my way to Huaheine; and they were desirous of taking a passage with me, and of their fleet sailing, at the time, to reinforce Towha. As I was ready to take my departure, I left it to them to name the day; and the Wednesday following was fixed upon, when I was to take on board Otoo, bis father, mother, and, in short, the whole family. These points being settled, I proposed setting out immediately for Oparre, where all the fleet, fitted out for the expedition, was to assemble this day, and to be reviewed.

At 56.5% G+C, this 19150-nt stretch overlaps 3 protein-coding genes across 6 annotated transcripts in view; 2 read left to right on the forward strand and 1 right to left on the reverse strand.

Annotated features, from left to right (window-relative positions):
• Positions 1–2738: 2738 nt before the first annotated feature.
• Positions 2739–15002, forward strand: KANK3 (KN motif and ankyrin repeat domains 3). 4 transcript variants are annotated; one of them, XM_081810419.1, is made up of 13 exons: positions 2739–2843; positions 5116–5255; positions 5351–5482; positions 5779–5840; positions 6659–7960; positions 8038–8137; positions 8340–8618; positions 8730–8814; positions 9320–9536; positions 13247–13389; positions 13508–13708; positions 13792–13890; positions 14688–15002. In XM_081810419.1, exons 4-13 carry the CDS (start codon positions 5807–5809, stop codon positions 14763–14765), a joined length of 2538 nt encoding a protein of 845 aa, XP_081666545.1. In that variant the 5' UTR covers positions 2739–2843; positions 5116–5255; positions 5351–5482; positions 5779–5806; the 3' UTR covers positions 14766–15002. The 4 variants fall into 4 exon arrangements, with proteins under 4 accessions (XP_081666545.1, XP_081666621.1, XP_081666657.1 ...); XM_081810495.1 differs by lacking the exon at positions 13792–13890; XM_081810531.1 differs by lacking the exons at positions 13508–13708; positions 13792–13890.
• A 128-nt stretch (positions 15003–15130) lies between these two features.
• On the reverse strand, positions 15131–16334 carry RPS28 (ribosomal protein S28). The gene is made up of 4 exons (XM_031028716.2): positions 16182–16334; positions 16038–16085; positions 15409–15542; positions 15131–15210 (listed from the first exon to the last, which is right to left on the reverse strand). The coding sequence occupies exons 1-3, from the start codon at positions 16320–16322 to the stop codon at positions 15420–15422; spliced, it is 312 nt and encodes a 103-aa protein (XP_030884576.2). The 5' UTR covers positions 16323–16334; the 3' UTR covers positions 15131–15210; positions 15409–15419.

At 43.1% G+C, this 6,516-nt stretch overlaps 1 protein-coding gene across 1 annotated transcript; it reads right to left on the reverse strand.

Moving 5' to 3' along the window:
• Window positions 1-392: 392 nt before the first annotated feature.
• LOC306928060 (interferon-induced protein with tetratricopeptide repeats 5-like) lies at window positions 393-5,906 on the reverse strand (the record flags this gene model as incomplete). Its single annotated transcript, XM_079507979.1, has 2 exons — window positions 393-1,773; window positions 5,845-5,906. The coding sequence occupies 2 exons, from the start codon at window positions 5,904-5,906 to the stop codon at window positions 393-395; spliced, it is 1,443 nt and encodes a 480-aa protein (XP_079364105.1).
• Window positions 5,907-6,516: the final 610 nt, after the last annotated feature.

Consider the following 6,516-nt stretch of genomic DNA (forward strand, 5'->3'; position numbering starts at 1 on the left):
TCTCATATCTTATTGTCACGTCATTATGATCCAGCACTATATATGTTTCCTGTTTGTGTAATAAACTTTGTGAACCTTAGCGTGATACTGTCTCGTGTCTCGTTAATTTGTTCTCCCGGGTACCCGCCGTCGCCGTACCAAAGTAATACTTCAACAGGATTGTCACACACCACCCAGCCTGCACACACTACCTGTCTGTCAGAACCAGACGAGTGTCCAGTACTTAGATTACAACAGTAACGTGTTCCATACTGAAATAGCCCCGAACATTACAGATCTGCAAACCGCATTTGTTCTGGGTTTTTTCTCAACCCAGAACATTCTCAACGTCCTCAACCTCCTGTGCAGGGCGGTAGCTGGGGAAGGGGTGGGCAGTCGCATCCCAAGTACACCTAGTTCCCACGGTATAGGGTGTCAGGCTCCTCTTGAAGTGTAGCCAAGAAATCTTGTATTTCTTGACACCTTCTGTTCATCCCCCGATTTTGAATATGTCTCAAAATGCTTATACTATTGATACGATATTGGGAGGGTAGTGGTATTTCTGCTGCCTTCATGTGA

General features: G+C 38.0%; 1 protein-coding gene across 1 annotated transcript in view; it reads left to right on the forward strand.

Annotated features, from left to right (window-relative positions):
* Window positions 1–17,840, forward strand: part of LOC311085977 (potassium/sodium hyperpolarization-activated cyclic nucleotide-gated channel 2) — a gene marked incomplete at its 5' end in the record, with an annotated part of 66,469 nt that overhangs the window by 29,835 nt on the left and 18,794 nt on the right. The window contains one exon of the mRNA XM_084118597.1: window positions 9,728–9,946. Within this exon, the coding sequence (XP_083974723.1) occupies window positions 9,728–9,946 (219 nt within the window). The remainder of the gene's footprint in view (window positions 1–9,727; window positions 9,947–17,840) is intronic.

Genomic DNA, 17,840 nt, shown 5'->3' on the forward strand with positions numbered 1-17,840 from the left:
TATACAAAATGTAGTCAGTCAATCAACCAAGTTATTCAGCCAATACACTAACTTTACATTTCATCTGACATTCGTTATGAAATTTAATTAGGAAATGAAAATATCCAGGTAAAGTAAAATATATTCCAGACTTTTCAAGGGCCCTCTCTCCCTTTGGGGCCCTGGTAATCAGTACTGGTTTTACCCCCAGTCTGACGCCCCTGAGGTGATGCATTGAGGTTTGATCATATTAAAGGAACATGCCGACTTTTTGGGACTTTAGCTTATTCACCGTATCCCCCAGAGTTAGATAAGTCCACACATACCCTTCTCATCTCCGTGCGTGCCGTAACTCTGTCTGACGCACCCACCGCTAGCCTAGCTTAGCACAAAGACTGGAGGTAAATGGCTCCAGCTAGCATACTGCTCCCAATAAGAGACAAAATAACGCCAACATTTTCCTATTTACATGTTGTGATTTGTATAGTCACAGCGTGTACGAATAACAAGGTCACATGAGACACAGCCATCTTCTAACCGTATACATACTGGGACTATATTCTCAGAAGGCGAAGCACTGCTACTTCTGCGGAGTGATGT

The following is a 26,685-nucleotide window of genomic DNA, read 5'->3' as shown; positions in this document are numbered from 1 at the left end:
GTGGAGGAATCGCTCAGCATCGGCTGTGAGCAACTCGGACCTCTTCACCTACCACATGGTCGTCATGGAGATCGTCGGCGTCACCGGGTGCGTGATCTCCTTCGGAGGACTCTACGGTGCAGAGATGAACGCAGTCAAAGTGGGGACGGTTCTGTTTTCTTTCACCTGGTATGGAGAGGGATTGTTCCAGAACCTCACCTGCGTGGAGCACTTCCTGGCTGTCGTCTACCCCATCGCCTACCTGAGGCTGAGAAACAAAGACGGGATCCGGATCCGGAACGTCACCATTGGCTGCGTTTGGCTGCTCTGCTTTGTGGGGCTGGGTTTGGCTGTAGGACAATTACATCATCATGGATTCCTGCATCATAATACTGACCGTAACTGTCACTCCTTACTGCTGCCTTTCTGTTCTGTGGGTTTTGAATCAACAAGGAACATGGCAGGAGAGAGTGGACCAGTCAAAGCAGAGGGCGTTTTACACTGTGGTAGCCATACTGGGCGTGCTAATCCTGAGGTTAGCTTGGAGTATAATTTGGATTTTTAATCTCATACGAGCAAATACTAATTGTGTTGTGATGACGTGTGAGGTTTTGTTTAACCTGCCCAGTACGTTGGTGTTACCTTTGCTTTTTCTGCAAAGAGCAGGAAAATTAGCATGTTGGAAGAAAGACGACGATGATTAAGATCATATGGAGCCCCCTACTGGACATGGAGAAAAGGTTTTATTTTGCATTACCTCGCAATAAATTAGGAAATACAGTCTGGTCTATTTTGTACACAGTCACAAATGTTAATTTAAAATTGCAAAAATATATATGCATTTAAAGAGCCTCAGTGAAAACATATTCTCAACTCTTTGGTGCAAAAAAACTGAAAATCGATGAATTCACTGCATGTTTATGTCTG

I had but just time to get into my boat, when news was brought, that Towha had concluded a treaty with Maheine, and had returned with his fleet to Attahooroo. This unexpected event made all further proceedings, in the military way, quite unnecessary; and the war-canoes, instead of rendezvousing at Oparre, were ordered home to their respective districts. This alteration, however, did not hinder me from following Otoo to Oparre, accompanied by Mr King and Omai. Soon after our arrival, and while dinner was preparing, a messenger arrived from Eimeo, and related the conditions of the peace, or rather of the truce, it being only for a limited time. The terms were disadvan. tageous to Otaheite; and much blame was thrown upon Otoo, whose delay, in sending reinforcements, had obliged Towha to submit to a disgraceful accommodation. It was even currently reported, that Towba, resenting his not being supported, had declared, that, as soon as I should leave the island, he would join his forces to those of Tiaraboo, and attack Otoo at Matavai, or Oparre. This called upon me to declare, in the most public manger, that I was determined to espouse the interest of my friend against any such combination; and that whoever presumed to attack bim, should feel the weight of my heavy displeasure, when I returned again to their island. My declaration, proba. bly, had the desired effect; and, if Towba had any such hostile intention at first, we soon beard no more of the report. Whappai, Otoo's father, highly disapproved of the peace, and blamed Toyha very much for concluding it. This sensible old man wisely judged, that my going down with them to Eimeo must have been of singular service to their cause, though I should take no other part whatever in the quarrel. And it was upon this that he built all his arguments, and maintained, that Otoo had acted properly by VOL. XVI.